We know of a Sharki named WASABI owned by a Canadian couple who also circumnavigated aboard her before selling the boat. They did have windvane steering, but unfortunately, I don't recall what brand they had. The problem, of course, in installing windvane steering on a Sharki is the mizzen boom. The blade on the windvane must be "tacked" under the boom when tacking -- potentially a problem.

There have been several occasions over the years when I wished I had windvane steering as a backup to our VERY reliable but power hungry NECO autopilot.

Steve Leeds

Yacht MACCABEE




---------------------------------
Do you Yahoo!?
The all-new My Yahoo! – What will yours do?


Re: Wind vane steering

spritoaffine <spritoaffine@...>
 

--- In amelyachtowners@..., north pitney <northp@m...>
wrote:
I would be very interested to get the group's ideas about wind vane
steering for my Sharki.
I am looking most closely at the Windpilot Pacific Plus.
http://www.windpilot.de/en/Ra/raproen.html
Thank you for your input,
-North
Sharki #30
Laboratorium (nee Amadee)
My wife and I also bought a Sharki in Fort Lauderdale last summer so we
were interested to see you requests for information
I can help with a fluid and an electrical diagram, having only spent a couple of
weeks aboard since the purchase a lot of the systems are still unknown to me
and I would appreciate any info the membership could provide
David and Hazel Worthington


watermaker spring commissioning

markmpitt <no_reply@...>
 

I pickled my watermaker and added food-grade anti-freeze for the
winter. If my town's water may be chlorinated, how should I flush the
watermaker in the spring without harming the membrane? Does letting
town water sit in the tank for a few day dissipate any chlorine? I
see that Spectra and some other watermaker companies ship their units
with a activated carbon filter in the flush cycle to remove chlorine.

Mark Pitt
ASM #419 "Sabbatical III"


RE : [Amel Yacht Owners] Algae on propeller

Patrick Naegels <naegels@...>
 

Plastimo references :

- ref 18344 primer
- ref 27442 grey or 27441 black for bottom paint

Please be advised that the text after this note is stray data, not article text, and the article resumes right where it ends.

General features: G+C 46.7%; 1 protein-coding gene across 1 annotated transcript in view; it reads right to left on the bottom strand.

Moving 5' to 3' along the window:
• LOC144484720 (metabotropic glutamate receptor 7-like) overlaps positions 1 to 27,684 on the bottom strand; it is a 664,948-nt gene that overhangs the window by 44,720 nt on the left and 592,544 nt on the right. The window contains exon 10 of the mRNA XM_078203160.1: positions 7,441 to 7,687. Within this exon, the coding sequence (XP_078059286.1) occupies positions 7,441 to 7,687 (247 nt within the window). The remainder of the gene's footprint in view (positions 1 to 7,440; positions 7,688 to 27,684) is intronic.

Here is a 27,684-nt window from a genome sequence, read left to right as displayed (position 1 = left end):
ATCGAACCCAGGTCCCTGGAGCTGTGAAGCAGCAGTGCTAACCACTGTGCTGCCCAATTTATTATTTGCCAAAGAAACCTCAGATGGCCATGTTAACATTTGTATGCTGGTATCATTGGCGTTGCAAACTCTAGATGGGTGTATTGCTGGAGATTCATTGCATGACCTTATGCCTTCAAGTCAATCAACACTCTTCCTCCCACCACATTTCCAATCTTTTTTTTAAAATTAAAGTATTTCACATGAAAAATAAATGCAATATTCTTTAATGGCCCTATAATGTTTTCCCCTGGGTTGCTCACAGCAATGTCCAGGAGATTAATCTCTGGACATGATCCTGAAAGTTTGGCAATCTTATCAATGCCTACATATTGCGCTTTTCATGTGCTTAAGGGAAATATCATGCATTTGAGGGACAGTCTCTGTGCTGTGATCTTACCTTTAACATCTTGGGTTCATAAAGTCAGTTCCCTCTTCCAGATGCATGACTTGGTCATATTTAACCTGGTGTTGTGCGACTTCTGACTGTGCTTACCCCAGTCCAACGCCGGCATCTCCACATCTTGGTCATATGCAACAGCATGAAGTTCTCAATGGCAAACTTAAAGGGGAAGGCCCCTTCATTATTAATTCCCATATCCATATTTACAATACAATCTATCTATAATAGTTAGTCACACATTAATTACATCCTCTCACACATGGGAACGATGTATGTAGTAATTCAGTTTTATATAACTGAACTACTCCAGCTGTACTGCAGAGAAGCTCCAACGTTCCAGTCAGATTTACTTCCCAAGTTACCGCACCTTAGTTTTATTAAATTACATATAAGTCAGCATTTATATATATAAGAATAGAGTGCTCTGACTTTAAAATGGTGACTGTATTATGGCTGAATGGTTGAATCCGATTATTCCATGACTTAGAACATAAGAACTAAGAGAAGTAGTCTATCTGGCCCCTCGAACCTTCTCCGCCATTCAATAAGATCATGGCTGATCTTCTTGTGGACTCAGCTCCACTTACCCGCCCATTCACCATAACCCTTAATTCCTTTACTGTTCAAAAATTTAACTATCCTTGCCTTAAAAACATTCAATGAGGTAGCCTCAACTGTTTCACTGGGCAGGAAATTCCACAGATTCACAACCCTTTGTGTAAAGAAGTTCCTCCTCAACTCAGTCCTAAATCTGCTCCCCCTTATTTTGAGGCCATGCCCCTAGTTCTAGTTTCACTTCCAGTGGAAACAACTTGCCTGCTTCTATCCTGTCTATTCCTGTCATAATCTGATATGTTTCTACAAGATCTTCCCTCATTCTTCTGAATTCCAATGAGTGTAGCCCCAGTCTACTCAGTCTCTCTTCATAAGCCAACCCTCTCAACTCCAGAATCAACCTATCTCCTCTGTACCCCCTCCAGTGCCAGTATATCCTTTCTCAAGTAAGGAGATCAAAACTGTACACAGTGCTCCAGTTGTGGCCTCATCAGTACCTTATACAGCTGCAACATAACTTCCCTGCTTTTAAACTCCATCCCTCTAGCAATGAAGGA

Do not hesitate to apply 4 coats of bottom paint, because coats are very
thin with a spray. Protect neighbourhood with cardboard and tape to
avoid dirties on hull

Patrick

-----Message d'origine-----
De : jose.esteller [mailto:jose.esteller@...]
Envoyé : mercredi 29 décembre 2004 19:30
À : amelyachtowners@...
Objet : Re: [Amel Yacht Owners] Algae on propeller


Hi Patrick

Can you send me the references of the PLASTIMO spray system ?
I have trye many kinds of paints and not any one succesfully.
I am in Med. in La Grande Motte and this year i will trip in Greece.

Merci

JOSE
SILVIA IV SM426
f9ib@...

----- Original Message -----
From: Patrick Naegels
To: amelyachtowners@...
Sent: Wednesday, December 29, 2004 6:32 PM
Subject: RE : [Amel Yacht Owners] Algae on propeller


Hi Paul,

yes, you have to clean blades of your propeller to come back to
2.500
rpm

To avoid that, you can apply some coats of bottom paint on your
propeller at next haul out. Several brands are OK.
We succesfully tested 2 components PLASTIMO spray system in Med and
2
components JOTUN paint system in West Indies.

Easy to apply, that just take some time, because of the time you
have to
wait between coats. Blades are rather clean during 1 year except if
you
stay for a long call (several months)

Patrick
http://www.amelcaramel.net





-----Message d'origine-----
De : tonic102004 [mailto:paebersold@...]
Envoyé : mardi 28 décembre 2004 9:14
À : amelyachtowners@...
Objet : [Amel Yacht Owners] Algae on propeller



I am new owner of a used sm (227). I did not use it much until know.

The boat is well maintained and in very good condition, we like it
very much. Nevertheless, there seems to be a problem with algae